USDA loosens limits on school lunch portions
CHARLESTON, W.Va. -- Federal school meal regulations that were originally designed to combat childhood obesity are now less strict, meaning bigger portions of certain foods for students in West Virginia and across the country.
In 2012, the U.S. Department of Agriculture loosened rules on its newly designated maximums for the amount of grains and proteins in school meals, after hearing complaints that the restrictions left many students still hungry and created extra work for school districts.
Last week, the USDA announced that flexibility would become permanent, allowing school districts to serve larger portions of lean meats and whole grains without being penalized.
"It basically forced schools to offer more fruits and vegetables. But it was a pretty fine line to meet the minimum and not exceed the maximum, and when the schools started to write those new menus, they had a hard time," said Linda St. Clair, a registered dietitian who works for the West Virginia Department of Education's Office of Child Nutrition.
In addition to students wanting more food and school officials struggling to calculate the specific requirements, St. Clair said there was another issue: Schools were adding nutritionally empty foods to meet meal requirements because adding anything else would put them over their allowed limit.
"So what we saw was, they were adding things like gelatin and sherbet -- things that wouldn't affect any of the other numbers, but weren't all that great nutritionally because they couldn't add any grain or meat or saturated fat," she said.
Now, the changes could mean the addition of yogurt or cottage cheese to a school's salad bar, or increasing the size of the whole-grain rolls often served with lunch, St. Clair said.
"I've never seen the USDA quite this responsive. When they started hearing from the states what was going on, they immediately modified it," she said.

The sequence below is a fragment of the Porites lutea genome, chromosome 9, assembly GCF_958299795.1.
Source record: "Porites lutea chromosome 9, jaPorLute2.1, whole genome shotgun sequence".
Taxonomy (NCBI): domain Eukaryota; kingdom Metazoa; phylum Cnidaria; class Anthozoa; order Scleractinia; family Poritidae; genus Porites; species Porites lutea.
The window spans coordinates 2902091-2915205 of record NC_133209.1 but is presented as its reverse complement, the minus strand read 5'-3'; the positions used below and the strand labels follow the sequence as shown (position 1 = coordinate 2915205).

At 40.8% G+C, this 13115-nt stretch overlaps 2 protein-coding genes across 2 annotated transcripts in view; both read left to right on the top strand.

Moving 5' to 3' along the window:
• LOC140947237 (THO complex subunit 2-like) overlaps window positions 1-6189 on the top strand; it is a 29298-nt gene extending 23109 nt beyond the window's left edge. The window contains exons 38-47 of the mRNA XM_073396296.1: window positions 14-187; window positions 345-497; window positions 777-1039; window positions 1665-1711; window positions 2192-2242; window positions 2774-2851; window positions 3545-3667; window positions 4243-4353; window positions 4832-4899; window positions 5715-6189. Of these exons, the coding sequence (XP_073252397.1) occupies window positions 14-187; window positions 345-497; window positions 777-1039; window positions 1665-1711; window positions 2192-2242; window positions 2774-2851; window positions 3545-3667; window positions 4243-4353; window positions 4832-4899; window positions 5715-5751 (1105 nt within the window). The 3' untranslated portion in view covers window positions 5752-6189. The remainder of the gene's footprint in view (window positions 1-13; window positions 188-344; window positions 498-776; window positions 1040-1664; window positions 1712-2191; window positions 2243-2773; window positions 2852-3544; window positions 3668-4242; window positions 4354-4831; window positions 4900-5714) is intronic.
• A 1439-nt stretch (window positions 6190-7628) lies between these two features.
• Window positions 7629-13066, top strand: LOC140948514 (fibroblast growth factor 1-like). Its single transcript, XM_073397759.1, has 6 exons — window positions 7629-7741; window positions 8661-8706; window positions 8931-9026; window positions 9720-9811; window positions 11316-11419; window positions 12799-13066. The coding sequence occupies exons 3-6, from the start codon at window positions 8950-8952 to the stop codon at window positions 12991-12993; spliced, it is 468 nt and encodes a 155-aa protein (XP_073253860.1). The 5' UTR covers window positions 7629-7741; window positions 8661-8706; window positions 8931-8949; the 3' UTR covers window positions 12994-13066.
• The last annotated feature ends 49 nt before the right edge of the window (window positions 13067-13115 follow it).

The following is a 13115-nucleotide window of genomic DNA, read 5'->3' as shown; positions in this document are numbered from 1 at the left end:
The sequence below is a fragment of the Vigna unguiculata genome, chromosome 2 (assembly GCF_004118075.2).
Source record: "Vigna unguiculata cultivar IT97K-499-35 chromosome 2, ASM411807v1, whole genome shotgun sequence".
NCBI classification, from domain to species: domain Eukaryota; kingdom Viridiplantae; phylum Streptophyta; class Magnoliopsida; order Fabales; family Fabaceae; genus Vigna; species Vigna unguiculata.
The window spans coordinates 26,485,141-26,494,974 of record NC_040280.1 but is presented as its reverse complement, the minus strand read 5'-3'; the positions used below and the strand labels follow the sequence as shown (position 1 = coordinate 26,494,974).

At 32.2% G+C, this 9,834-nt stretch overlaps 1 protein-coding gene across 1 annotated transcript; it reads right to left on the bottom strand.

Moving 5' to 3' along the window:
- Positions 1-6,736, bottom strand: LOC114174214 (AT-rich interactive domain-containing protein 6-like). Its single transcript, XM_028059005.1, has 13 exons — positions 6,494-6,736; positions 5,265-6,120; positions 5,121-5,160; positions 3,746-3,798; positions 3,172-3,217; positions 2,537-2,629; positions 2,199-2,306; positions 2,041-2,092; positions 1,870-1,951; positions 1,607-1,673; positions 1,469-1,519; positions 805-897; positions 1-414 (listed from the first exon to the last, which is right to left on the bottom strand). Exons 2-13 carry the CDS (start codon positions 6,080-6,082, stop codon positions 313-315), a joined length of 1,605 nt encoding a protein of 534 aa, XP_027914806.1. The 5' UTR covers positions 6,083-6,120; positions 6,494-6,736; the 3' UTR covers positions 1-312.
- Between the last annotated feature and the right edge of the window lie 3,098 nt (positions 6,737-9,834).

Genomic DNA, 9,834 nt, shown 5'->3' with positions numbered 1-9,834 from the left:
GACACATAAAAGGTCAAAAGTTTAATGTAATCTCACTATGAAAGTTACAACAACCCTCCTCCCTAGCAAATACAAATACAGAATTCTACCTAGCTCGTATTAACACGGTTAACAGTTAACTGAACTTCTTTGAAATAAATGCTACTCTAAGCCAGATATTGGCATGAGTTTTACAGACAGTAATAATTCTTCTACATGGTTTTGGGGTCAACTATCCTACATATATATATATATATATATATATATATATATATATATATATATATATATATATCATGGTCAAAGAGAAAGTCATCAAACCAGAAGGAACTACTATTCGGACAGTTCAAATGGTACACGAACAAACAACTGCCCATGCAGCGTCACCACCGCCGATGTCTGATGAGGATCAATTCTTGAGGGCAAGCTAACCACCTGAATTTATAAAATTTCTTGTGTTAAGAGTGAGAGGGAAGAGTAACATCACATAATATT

The subject of well-balanced school meals is especially important in West Virginia, where childhood obesity rates are among the highest in the country and more than 60 percent of public school students qualify for free and reduced-price meals.
"What we were always hearing was that the kids are starving and we're throwing away too much food. But what they want is more chicken nuggets and less veggies, and that wasn't going to happen," St. Clair said. "The USDA felt really strongly about introducing those fruits and vegetables to children in schools in early grades. I guess if you never really force it to happen, it won't happen. If you always give them more pizza, they'll want pizza. They really had to hold their ground on that one."
St. Clair said the state Department of Education helps districts estimate how much food they'll need to prepare in order to avoid waste, and the food thrown out is typically produce that can't be saved or donated.
While the USDA's decision gives schools more flexibility in designing their menus, the rules governing school meals are far from lax, St. Clair urged.
For example, schools must serve a certain amount of fruit and red/orange and dark green vegetables; all grain products must be at least 50 percent whole grain; and in high schools, the maximum amount of calories allowed at lunch is 850.
Now, the USDA will begin to focus more on regulating sodium intake in schools.
"Schools can design their menu, but there's not as much leeway as it used to be. It's much more structured than it's ever been," St. Clair said.
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